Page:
I invite you to come with me on a journey that has taught me about the connection between the mind and the body, and how important it is to nourish the two.
Sunday morning. My alarm goes off to let me know that I have to get up for a workshop to learn an ancient Chinese abdominal massage technique. Turning off my alarm, I reflect.
Yesterday I finished my first yoga teacher training on an island in Thailand. I ponder. Last night’s graduation ceremony was the perfect way to finish such an intense month. I feel proud and I am so grateful for all the amazing people I’ve met, for all the incredible things I’ve learnt.
I get up to get ready when I notice that something feels wrong. I’m dizzy. I haven’t had alcohol in over a month. What’s going on? My head starts pounding as I climb out of my mosquito net. This is not a normal headache. Half an hour later, on my bike on the way to the yoga school, the headache gets worse. I start to feel weak, but I decide to hang in there.
In the next couple of days, the fever comes and goes. I never have a fever. But then again I’m in a different climate, a different world, so who knows what kind of infection my body is fighting off. Also, there is a virus going around. Yet again, I decide to hang in there.
And then the inevitable thought: What if it’s a dengue fever?
As the days pass I am waiting for the typical dengue symptom, pain in the joints, so I can go to the hospital. But nothing. On the fourth day another symptom arises as I keep feeling sick after eating. So I rarely eat. The next day my energy level is so low that I decide that it is time to go to the local hospital. By now my blood pressure has dropped so much I cannot stand for even a minute.
Then the test results come: Yes, it is dengue.
I decide that the safest option would be to recover in the hospital.
A few hours later and with one prominent thought in my head:
“I’m in the hospital. In Thailand. With dengue fever.”
As time passes, my temperature is measured and blood is drawn, and I notice how all the yoga and meditation in the past four weeks slowly show their effect. After only a couple of hours other, more calming thoughts start to arise, and I find myself accepting my situation.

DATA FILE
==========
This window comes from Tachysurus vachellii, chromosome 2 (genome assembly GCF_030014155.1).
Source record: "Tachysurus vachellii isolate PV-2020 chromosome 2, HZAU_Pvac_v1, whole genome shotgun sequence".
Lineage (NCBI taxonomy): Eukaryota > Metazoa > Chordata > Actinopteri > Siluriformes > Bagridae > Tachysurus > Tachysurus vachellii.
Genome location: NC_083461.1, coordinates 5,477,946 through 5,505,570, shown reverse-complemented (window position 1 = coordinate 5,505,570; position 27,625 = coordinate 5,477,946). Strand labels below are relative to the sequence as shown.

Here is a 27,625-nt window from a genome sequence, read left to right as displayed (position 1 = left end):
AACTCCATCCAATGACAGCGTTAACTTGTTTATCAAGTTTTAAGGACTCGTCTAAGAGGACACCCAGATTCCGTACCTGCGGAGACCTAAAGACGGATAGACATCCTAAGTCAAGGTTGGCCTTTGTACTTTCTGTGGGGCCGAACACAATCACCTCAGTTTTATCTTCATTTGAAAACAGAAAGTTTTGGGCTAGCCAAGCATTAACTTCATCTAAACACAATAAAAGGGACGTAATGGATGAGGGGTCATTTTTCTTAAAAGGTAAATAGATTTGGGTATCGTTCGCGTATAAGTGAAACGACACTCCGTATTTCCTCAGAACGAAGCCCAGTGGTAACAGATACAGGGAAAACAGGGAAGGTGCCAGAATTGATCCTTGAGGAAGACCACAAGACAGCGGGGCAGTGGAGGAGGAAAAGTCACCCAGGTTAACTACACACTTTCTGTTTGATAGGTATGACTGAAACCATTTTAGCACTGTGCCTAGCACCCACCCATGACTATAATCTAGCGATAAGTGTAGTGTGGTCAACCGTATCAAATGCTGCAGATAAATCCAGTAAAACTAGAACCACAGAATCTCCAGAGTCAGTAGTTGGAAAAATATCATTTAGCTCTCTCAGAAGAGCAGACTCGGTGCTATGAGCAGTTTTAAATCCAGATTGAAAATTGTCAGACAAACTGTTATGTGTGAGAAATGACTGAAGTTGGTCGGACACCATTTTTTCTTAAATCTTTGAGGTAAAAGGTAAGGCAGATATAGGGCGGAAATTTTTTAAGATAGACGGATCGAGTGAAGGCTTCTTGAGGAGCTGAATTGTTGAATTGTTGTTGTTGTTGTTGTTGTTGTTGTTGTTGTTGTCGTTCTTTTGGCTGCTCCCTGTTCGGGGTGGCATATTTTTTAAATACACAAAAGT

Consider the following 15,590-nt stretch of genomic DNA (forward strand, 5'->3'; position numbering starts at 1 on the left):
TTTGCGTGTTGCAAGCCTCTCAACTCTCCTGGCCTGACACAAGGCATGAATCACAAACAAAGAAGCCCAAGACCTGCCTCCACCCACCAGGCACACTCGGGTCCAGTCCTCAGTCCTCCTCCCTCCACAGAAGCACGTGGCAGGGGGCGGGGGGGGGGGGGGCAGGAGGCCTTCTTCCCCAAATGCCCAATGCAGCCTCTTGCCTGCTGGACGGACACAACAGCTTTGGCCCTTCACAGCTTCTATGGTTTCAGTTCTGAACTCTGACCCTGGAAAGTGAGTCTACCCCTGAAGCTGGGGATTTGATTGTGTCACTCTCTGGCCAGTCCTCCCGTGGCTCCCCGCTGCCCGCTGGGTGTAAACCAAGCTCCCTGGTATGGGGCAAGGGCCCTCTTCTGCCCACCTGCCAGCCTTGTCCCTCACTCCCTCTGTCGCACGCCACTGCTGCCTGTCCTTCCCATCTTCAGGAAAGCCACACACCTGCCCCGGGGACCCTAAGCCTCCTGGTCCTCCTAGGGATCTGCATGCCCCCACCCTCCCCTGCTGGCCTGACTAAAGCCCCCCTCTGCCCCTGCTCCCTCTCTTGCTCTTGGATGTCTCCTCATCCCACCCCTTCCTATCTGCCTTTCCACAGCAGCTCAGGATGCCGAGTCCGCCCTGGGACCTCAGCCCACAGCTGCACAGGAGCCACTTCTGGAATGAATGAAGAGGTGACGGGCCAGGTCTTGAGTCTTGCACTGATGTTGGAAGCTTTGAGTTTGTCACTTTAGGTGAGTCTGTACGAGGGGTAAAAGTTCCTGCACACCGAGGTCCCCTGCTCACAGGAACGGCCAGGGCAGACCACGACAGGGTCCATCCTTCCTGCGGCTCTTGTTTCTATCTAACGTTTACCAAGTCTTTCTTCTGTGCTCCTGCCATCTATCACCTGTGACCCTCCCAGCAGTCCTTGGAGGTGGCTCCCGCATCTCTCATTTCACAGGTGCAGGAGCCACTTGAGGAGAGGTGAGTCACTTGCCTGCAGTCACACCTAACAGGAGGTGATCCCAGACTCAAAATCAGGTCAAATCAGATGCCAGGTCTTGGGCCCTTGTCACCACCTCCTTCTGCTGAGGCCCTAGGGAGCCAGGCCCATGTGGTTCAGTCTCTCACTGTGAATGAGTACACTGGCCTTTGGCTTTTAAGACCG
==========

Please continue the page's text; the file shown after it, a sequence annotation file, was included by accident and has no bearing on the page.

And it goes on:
Reality is as it is.
Reality is as it should be.
The universe loves you.
I feel the words sink in. I feel how they bring me comfort.
And as I contemplate in my hospital bed, I am able to take a step back. I try to see the bigger picture. I start to see the positive things, like how this is the best place to be sick because there is sufficient medical care (which wouldn’t be the case in any of the other countries that I’ll be traveling to after this) and the doctors have a lot of experience with cases like mine. Like how the nurses are amazingly kind and actually do speak some English. Like how this is the best time to be sick, too.
I have friends on this island who come to visit. One is even in the room with me, she got sick as well. I am not alone. And, apparently, the intense yoga brainwash that I received in the last month has helped me apply positive psychology to my situation and wants to be tested in the field.
Everything happens for a reason.
I’m right where I’m supposed to be.
As a psychologist and a yogi, I am a strong believer of the connection between the mind and the body. So after the doctor says that my platelets still haven’t gone up after a few days of treatment I decide to act on the proposition of a wise friend and choose to give my immune cells an encouraging speech:
“My dear immune cells. I am humbled by your strength and your abilities and I feel honored that I can say that you are a part of me. You’ve shown so much resistance and courage in this fight that I call “The Southeast Asian War of Dengue.“ Now, with all the love in my heart, I ask you to stick together for a last final battle so we can defeat these unwelcome intruders once and for all! Let’s raise our flags, get our peace signs, work together with the electrolytes and stand proud! We can do this! I believe in us! Let’s go!“
Impermanence. This, too, shall pass.
Trust. And surrender to the process.
Now, more than half a year after I got sick, and after I have overcome a two month period of hair loss, an aftereffect of dengue, I am more convinced than ever that there is a connection between our body intelligence and our mind intelligence. I believe, more than ever, that by nourishing and taking care of our bodies, we do something good for our minds. At the same time, by being gentle and kind to our souls, we do something good for our bodies.
I trust that by acknowledging this interaction, by allowing that dialog between our body and our mind to take place, we can find a new way to relate to our health and well-being.
It took only two of these speeches to encourage my body and my platelet count to skyrocket. Much faster than other people who got sick around the same time, I was released from the hospital.
By now, my hair has started growing back and I am so incredibly grateful. This part of my journey has helped me practice gratitude, and appreciate those precious little moments that our lives are made of.
This experience will always be a reminder to me to listen to my body and to be present in the now. Don’t worry. You don’t have to get a tropical disease to realize this.
Just remember: Now is really all we will ever have, so we might as well enjoy it.
Image DPlane / Flickr
Editor: Sara Kärpänen; Katarina Tavčar